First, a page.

Of course some of the People argued that it was best to simply let the white man suffer from his own greed. That was before the ants moved in on Ledbetter's trading post. But it was the stories that such as Bearclaw himself told of the coast cities through which discharged veterans from the late overseas war had comem which alarmed enough of the influential shamans to consider factors, then tentatively approach their peers in other tribes until there was an interlocking system of communication from north to south.

The ants were not of this world, that had seemed a smoke tale at first, but there were enough telling it to give it truth. They had landed in great sky ships—claiming to be from the stars. Then—they had taken over the world—or were fast occupying the civilized parts of it as quickly as possible.

Not that they destroyed life. On the contrary, they encouraged it in their own smothering fashion. They built new homes for the creatures native to this planet, they produced every luxury for the asking—their one rule stated over and over was that mankind must be protected, not allowed any chance to injure itself or others. Thus they simply bound men into cocoons where they became larvae that would never come to life again.

So far they had not moved in upon the People. He wondered now briefly what might be happening in other places—Africa, or the eastern jungle lands. There was greed enough for the white man's wealth, and sloth enough for it to be enjoyed. Or were the natives there already seeing what had become of those who accepted the ants, and so were looking about for their own weapons?

The caravan of trucks came at a steady speed and was fast approaching the cliff where he lay as still now as a hump of the native rock. One—two—four—five—the sixth one seemed to have lost speed. Through the air the purr of engines developed a discordant note. So—Jim Twoknives had managed it! Bearclaw grinned, but kept an eye on the trucks that were now pulling away from the clanking one. Would they all stop? There did not appear to be any lag, and they were now a respectable distance away from that last one.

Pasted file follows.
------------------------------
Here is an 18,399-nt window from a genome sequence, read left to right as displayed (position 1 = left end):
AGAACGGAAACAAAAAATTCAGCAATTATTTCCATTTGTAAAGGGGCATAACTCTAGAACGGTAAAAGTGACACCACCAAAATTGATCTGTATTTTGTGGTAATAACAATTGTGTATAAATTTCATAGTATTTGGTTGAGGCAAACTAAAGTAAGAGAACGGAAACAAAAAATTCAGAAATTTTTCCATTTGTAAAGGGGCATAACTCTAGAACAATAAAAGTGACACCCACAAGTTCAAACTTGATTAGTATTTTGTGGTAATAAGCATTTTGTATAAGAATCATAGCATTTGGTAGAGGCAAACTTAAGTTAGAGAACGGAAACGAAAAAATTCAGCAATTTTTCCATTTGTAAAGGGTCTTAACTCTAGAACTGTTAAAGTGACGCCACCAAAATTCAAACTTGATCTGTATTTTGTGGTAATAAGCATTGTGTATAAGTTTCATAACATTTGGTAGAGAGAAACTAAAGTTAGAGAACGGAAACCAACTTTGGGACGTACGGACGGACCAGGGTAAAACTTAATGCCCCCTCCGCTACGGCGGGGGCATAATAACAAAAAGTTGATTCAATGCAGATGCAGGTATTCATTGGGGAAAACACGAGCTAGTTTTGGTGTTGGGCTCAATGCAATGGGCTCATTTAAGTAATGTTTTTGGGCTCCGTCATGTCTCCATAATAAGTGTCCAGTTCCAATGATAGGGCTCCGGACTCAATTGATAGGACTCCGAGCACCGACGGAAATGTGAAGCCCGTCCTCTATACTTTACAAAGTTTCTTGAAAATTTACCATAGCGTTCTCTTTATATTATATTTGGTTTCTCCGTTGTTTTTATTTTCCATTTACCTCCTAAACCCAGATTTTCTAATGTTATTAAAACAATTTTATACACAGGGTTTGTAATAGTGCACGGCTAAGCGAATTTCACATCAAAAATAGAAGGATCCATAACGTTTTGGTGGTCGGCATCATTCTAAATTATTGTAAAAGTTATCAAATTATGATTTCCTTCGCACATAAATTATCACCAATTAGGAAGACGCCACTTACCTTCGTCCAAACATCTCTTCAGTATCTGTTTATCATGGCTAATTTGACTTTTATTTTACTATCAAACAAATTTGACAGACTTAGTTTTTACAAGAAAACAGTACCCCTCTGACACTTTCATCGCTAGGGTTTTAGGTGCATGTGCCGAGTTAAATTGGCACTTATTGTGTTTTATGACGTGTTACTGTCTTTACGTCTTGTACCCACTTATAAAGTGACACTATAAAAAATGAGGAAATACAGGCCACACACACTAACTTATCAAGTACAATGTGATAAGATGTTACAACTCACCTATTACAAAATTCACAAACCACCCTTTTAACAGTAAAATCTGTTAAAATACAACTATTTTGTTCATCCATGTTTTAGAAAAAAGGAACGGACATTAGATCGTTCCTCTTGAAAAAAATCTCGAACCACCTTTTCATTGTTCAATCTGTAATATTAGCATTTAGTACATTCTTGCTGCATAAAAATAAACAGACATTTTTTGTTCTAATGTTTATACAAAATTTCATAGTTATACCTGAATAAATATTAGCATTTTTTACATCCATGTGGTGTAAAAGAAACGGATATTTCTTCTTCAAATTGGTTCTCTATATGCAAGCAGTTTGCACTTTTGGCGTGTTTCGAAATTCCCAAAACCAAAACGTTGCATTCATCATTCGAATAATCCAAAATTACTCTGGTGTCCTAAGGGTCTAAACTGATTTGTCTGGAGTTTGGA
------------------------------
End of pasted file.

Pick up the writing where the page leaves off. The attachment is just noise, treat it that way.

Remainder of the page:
Perhaps the ants depended on each to settle his own difficulties. This was like the report delivered three days ago from a Ute scouting party. They had seen a truck fall behind, the ant disembark from its interior and set to swift work on the engine.

Yes, the Old Ones were with them this day also! The ailing truck drew to the side of the road and the ant, all in his shining armor, climbed out.

Once more Bearclaw sounded the signal, and this time he was answered from nearby. There began a steady thumping, following an erratic pattern. He poked the feather balls deep in his ears for his own defense, and his hands were shaking.

For a space the ant did not seem to notice. Then it dropped a tool, swayed nearly off its feet when it

stopped to pick that up. A moment later it fell back with a clang against the side of the truck and slid down. Both of its metal hands wavered toward its round bowl of a head, and that was shaking back and forth now wildly, in broken rhythm with the hidden drums.

Bearclaw went into full action. He slipped down the slope that had brought him to his hiding place, the cliff now between him and the road. Tearing off his hat, he waved it vigorously and saw the dust of the approaching horses as the scouting party came up.

The horses were spooked by the drums, though not as badly affected as human ears. They were left in charge of one of the party while Bearclaw and Jim Whiterock unlashed the burden the one pony had carried.


(Continues...)

Excerpted from Tales from High Hallack by Andre Norton. Copyright © 2014 Andre Norton Estate. Excerpted by permission of OPEN ROAD INTEGRATED MEDIA.
All rights reserved. No part of this excerpt may be reproduced or reprinted without permission in writing from the publisher.
Excerpts are provided by Dial-A-Book Inc. solely for the personal use of visitors to this web site.

Table of Contents

Contents

Introduction by Tom Doherty,
Auôur the Deepminded,
No Folded Hands,
Bard's Crown,
Frog Magic,
Herne's Lady,
The Outling,
Stonish Men,
Churchyard Yew,
Root and Branch Shall Change,
White Violets,
Needle and Dream,
Procession to Var,
Set in Stone,
Ravenmere,
Three-Inch Trouble,
The End Is the Beginning,
The Familiar,
Red Cross, White Cross,
Sow's Ear–Silk Purse,
The Cobwebbed Princess,
Faire Likeness,
About the Author,

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Tales from High Hallack, Volume Three: The Collected Short Stories of Andre Norton 4 out of 5 based on 0 ratings. 1 reviews.
PaulAllard More than 1 year ago
This collection of fantasy short stories cover ancient Britain, science fiction, dystopian futures and horror situations and are mostly enjoyable. Of course tastes vary but there should be something for everyone’s taste. Unfortunately the digital edition that I read was not particularly well transposed and there were printing errors but that did not detract from the enjoyment. Occasionally the style jars but most of the time the stories are well-written and engaging. This is fantasy pulp fiction in the style of Edgar Rice Burroughs, HP Lovecraft and all the greats. Highly recommended to lovers of fantasy stories, sometimes with a twist.